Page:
standard deviation ...
Firearm Comparisons

There are links above to other pages detailing various bullets and iconic firearms

Contents:

  1. Select Fire Innovations
  2. Comparison of Automatic Weapon Effectiveness
  3. Comparison of Pistol Effectiveness
  4. Pistol Timeline
  5. Traditional vs Bullpup Configurations

 

1. Select Fire Innovations

Below I have listed various weapons that can switch between single, burst or automatic fire (select fire) with their innovations and influential aspects. These are firearms that were ahead of their time.

 

 

 

2. Comparison of Automatic Weapon Effectiveness

The following attempts to show how effective various automatic weapons are by comparing their "Effective Range", their Calibres and their Rate of Fire.

There are several points to note about the graphs and figures present in this next image.

Since most automatic weapons exhaust their magazine within 3 seconds of constant fire, I have detailed how many rounds they can put downrange in that 3-second burst.
Note: If their rate of fire exceeds a magazine in that time, I have assumed they could not realistically reload another magazine, aim and fire so the amount shown is one magazine.

The thickness (height) of the Pink bar indicates how much metal each weapon can put downrange, as a total weight in kgs of all the bullets fired in a 3 second burst. The efective range of each weapon is indicated by how long the Pink bar is.

The Green bar gives a relative indication of the weight of each weapon.

Here is an indication of what those numbers of bullets looks like:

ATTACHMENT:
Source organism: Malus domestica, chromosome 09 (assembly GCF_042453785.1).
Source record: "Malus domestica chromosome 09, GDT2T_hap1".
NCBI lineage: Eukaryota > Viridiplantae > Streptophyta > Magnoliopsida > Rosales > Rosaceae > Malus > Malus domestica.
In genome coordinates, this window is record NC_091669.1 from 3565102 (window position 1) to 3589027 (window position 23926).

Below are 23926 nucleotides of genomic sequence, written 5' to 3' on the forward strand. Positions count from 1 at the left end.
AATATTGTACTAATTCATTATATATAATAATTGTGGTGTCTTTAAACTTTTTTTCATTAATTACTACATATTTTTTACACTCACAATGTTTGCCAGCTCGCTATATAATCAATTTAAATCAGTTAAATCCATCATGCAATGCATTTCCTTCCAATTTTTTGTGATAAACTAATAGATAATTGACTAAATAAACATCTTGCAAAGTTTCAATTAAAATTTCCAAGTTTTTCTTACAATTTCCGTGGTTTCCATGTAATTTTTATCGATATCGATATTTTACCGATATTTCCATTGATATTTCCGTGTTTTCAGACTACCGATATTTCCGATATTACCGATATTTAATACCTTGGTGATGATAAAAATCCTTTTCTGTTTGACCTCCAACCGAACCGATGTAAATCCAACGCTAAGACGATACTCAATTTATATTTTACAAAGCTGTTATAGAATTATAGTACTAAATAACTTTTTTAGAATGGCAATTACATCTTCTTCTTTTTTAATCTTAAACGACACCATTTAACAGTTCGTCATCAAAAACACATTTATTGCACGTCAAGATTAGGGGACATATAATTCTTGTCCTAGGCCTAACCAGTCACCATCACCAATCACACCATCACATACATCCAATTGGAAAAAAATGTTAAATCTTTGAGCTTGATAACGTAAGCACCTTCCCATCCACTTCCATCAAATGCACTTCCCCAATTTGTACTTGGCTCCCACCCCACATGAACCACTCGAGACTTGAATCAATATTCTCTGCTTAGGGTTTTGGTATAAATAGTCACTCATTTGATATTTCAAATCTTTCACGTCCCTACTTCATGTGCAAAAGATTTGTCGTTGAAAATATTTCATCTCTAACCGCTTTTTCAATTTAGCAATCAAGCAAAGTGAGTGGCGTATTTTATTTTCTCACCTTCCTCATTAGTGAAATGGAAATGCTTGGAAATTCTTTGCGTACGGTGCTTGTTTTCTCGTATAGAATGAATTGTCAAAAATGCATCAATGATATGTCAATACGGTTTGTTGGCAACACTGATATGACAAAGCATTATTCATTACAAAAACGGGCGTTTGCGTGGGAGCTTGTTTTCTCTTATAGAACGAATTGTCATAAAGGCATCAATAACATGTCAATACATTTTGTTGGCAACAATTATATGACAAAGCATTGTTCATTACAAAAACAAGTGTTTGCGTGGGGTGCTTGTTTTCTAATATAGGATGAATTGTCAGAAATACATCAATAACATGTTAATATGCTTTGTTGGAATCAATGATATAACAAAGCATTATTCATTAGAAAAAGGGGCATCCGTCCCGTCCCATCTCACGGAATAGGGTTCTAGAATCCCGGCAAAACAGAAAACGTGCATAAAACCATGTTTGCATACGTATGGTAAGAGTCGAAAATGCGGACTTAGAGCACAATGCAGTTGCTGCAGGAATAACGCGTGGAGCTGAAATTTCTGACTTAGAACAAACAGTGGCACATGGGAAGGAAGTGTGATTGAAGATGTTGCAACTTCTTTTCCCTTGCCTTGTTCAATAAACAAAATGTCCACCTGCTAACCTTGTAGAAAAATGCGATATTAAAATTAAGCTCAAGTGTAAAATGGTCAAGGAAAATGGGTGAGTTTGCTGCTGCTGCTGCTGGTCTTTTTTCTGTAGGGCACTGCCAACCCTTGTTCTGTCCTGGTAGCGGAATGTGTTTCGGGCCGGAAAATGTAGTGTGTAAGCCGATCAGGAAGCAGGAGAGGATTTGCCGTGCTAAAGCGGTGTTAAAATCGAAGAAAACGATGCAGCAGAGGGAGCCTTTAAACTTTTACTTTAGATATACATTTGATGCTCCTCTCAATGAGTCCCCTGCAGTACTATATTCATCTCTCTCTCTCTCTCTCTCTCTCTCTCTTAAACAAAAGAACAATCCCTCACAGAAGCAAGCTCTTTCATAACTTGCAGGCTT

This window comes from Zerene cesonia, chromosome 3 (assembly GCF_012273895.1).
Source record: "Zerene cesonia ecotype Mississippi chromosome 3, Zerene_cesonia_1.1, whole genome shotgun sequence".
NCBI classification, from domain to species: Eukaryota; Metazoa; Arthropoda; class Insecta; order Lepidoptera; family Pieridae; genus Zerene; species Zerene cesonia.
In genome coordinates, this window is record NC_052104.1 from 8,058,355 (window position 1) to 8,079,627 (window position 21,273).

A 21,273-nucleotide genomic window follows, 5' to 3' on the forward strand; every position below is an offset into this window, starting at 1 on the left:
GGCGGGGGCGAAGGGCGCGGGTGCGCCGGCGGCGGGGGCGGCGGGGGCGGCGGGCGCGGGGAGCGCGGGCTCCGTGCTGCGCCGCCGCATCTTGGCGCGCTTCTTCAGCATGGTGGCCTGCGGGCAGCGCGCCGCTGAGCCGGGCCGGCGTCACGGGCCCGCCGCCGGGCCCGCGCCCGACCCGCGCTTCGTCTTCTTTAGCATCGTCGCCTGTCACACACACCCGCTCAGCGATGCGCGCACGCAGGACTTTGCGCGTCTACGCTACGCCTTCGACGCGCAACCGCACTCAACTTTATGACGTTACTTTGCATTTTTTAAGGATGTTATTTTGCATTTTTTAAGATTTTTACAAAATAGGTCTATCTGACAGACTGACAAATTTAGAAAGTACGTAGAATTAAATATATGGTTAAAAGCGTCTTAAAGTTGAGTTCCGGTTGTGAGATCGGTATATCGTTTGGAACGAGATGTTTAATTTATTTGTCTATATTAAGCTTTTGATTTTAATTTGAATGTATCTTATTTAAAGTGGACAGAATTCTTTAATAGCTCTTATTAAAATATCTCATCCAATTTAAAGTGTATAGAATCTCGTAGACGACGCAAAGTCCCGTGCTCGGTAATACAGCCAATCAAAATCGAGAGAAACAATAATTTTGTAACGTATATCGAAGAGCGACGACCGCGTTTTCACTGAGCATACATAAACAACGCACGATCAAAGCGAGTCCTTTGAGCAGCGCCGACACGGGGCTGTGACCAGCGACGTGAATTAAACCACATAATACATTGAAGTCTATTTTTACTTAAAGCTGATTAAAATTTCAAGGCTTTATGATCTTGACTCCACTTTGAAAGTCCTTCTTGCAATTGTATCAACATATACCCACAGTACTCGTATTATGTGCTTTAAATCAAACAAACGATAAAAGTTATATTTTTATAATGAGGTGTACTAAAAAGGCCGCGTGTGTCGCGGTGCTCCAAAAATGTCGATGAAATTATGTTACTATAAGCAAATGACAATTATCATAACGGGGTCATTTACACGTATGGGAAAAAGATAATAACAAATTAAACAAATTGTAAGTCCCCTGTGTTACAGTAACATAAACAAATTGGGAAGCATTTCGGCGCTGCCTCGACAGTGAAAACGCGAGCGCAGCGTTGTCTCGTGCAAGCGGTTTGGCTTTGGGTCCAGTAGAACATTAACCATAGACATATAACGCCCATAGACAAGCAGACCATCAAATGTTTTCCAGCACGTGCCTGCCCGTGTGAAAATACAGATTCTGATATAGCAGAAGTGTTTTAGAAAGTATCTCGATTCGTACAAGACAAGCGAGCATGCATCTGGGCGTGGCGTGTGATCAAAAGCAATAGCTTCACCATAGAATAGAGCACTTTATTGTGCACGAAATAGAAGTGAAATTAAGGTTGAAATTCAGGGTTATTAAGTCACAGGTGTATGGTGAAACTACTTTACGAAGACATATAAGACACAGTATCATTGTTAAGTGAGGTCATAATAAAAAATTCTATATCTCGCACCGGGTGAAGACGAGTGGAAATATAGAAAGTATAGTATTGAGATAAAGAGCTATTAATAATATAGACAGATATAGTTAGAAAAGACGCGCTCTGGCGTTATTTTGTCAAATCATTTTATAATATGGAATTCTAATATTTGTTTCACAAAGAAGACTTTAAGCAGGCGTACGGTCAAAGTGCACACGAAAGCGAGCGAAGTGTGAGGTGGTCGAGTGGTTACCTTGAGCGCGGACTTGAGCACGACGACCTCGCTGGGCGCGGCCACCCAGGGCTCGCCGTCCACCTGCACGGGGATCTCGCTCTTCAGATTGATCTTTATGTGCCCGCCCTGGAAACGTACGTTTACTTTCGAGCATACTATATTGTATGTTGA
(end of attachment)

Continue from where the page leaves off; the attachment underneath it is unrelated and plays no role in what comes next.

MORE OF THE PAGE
3. Comparison of Pistol Effectiveness

The following image shows various pistols and the potential magazine loads they can deliver. There is no formula or comparative indicator to say one pistol calibre is more lethal than another.

Any bullet can kill if placed appropriately. Death occurs when the brain is deprived of oxygen or the central nervous system itself is damaged significantly. Typically this is caused by directly hitting the brain or upper spinal column, or by a loss in blood pressure or lung function that prevents oxygenated blood reaching the brain. The one single major factor in how lethal a round will be, is placement.

Attempts by ammunition companies and uneducated shooters to apply some mythical "stopping power", "shock" or "killing power" to specific bullets is misleading at best, and mostly farcical.

The "Taylor KnockOut Factor" formula is one of the more common ones, but it is still useless.
It presumes that bullet diameter has the same importance as velocity, and is based on a false assumption that energy and weight of a bullet matter more than anything else.

The only killing power any bullet has is the ability to create a permanent cavity and decrease blood pressure as quickly as possible. (In some instances a sudden increase in blood pressure caused by a bullet's cavitational force can also cause catastrophic hemorrhage in the brain of the victim.)